"That's baseball," Dan Haren told reporters after he was knocked out in the third inning tonight having given up nine hits, eight of them singles and seven earned runs. "It doesn't matter how they do it," the 32-year-old starter said, "they were able to get some hits off me, whether it be singles, doubles, homers, it doesn't matter. The fact of the matter is they scored a bunch of runs and that was the ballgame." Davey Johnson said the same. "I think he feels good," the Washington Nationals' manager explained after the 11-3 loss to New York. "It's just one of those days. Just a thousand little singles, that one inning he must have given up seven [hits] in-a-row or something. That's baseball. Strange things can happen."
Haren retired the Mets in order in a 12-pitch first, but two one-out singles and a two-out, two-run double by Omar Quintanilla in the second put the Nationals behind 2-0. Six singles into the second, with Haren up to 57 pitches and New York up 5-0, the starter was done for the day. Tanner Roark let two of the runners he inherited score and one of his own as well as the Nats found themselves down by eight after three.
"Well, I mean it was like a momentum," Johnson said, discussing how things got out of hand quickly. "Once they started getting these little dink hits," he continued, "I mean, nine of them in two innings? Or 2 1/3 innings? He was up a little more than usual. But they weren't... little jam shots, little 'off-the-ends', a bunch of little singles."
"Everything that could go wrong in that second and third inning did," Johnson told reporters. "You try to change the momentum and [Roark] pitched well after that, but the cat was out of the bag."
Tanner Roark settled in and ended up throwing three scoreless innings, but with the score 8-2 after seven, the Mets rallied again after Anthony Rendon took too much time on an Eric Young grounder to third and allowed the outfielder to reach base. An RBI double off Ryan Mattheus followed and Juan Lagares drove in two more with a two-out single to center that made it an 11-2 game.
"Rendon kind of non-chalants," Johnson said, "doesn't know the runner's speed, he's fast, you know, little things like that and the dam breaks."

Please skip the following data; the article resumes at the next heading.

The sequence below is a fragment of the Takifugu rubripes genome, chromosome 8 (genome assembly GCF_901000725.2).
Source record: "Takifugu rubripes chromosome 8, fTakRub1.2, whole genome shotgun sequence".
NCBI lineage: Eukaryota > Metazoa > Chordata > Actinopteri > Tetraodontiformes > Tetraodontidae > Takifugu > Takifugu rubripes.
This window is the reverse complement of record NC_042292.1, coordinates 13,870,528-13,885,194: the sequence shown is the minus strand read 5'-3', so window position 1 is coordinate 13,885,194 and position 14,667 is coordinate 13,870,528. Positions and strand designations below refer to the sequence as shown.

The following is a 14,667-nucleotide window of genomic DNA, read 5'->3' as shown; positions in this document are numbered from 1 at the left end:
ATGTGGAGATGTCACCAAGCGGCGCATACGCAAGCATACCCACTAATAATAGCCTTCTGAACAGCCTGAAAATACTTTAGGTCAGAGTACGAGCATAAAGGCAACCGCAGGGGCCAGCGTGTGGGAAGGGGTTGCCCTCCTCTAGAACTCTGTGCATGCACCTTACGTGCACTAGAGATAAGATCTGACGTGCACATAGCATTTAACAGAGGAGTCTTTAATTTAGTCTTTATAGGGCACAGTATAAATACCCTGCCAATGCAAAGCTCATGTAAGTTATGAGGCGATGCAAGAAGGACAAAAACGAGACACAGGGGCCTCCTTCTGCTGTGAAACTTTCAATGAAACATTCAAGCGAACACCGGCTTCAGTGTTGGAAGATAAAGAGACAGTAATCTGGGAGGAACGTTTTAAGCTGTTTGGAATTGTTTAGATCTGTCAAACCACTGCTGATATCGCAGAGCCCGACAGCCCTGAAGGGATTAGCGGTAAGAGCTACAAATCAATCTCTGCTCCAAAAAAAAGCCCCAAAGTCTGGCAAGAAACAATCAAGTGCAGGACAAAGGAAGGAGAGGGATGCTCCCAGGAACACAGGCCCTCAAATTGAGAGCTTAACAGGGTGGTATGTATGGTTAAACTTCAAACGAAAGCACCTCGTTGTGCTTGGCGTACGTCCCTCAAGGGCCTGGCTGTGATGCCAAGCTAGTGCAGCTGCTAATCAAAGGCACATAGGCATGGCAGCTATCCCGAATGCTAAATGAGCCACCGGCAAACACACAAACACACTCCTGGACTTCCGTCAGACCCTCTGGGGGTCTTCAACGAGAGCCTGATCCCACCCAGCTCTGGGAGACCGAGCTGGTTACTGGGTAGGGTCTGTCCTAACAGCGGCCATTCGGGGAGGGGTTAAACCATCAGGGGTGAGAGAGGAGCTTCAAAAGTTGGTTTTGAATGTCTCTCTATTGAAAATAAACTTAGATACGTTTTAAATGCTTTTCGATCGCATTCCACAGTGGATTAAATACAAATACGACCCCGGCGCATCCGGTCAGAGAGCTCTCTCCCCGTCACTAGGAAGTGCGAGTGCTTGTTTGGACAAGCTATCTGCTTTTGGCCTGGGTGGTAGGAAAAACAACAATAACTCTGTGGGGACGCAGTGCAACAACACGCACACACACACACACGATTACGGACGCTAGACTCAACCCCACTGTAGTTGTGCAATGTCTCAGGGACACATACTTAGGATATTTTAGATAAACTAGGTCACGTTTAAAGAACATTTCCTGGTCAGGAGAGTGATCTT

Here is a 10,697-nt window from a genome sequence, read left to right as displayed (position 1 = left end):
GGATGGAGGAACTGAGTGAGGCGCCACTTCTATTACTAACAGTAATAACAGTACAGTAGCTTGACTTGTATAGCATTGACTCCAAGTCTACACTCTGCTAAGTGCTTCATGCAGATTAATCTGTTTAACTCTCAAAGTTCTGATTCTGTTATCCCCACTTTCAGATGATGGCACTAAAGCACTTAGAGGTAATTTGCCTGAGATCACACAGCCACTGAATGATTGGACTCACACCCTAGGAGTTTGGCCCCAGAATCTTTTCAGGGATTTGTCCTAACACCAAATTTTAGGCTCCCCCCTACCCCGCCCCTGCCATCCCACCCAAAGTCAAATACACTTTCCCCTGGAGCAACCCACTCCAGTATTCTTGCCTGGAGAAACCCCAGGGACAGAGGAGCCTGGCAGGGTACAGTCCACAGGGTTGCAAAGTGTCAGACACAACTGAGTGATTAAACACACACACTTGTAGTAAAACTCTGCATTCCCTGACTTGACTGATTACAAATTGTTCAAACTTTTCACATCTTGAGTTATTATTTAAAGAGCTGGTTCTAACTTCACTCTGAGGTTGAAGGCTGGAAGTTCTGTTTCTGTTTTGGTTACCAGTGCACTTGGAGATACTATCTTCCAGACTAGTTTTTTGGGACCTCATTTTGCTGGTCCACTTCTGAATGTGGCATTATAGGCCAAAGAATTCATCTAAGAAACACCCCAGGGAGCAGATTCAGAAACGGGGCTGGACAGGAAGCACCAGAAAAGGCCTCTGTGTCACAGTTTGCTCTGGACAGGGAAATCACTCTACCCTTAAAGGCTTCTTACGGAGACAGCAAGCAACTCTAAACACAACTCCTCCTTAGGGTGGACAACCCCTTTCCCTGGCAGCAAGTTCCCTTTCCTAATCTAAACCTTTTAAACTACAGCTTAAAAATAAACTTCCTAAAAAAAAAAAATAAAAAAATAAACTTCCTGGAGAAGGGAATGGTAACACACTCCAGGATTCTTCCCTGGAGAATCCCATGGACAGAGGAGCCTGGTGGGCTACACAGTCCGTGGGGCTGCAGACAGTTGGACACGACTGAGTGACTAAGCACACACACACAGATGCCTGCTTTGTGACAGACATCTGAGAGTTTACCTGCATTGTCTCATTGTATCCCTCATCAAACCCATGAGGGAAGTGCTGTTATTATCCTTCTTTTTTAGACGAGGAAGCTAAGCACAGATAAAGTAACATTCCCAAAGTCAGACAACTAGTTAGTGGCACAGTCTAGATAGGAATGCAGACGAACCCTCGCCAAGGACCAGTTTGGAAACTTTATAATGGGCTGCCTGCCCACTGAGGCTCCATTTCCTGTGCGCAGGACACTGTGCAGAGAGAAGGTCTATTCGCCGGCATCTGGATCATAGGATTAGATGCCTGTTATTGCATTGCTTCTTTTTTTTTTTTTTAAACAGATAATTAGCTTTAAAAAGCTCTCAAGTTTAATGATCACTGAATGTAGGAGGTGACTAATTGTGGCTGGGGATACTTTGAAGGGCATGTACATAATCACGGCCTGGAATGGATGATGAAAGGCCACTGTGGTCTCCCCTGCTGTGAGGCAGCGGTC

Bryce Harper doubled to start the Nationals' eighth, but when the ball ended up in the right field corner in Nationals Park, Harper knocked his helmet off, rounded second and headed for third, only to get thrown out on a relay from Juan Lagares to Daniel Murphy and on to Josh Satin, who applied the tag. A night after Harper was criticized for not hustling, did he try to do too much?
"Yeah, he needs to quit listening to all this stuff and just, he's a good baseball player," Johnson advised. "He's got great baseball instincts, but sometimes he gets overwhelmed with all the stuff going on. He's still young in that regard. Get caught up in playing the game and only what it gives you. So, he's still learning."
The loss gave New York the series in the nation's capital. The Nationals will have to try to salvage one tomorrow and then keep on winning. "That's one of my worst nightmares, dropping a series to the Mets," Johnson admitted, "but you know we just need to turn it around starting tomorrow and just almost sweep out, that's what we've got to do."
More from Federal Baseball:
- Game 135 WPA: Not enough beer in the world. Nats 3, Mets 11
- Nationals Drop 11-3 Decision To Mets: Dan Haren Knocked Around By New York
- Nationals' Manager Davey Johnson On Bryce Harper; Hustling Drama; Knee Surgery?
- Nationals' Saturday Night Lineup vs The Mets: Dan Haren In D.C.
- Nationals' Bench Coach Randy Knorr On Bryce Harper's Hustle, Ryan Zimmerman's Decision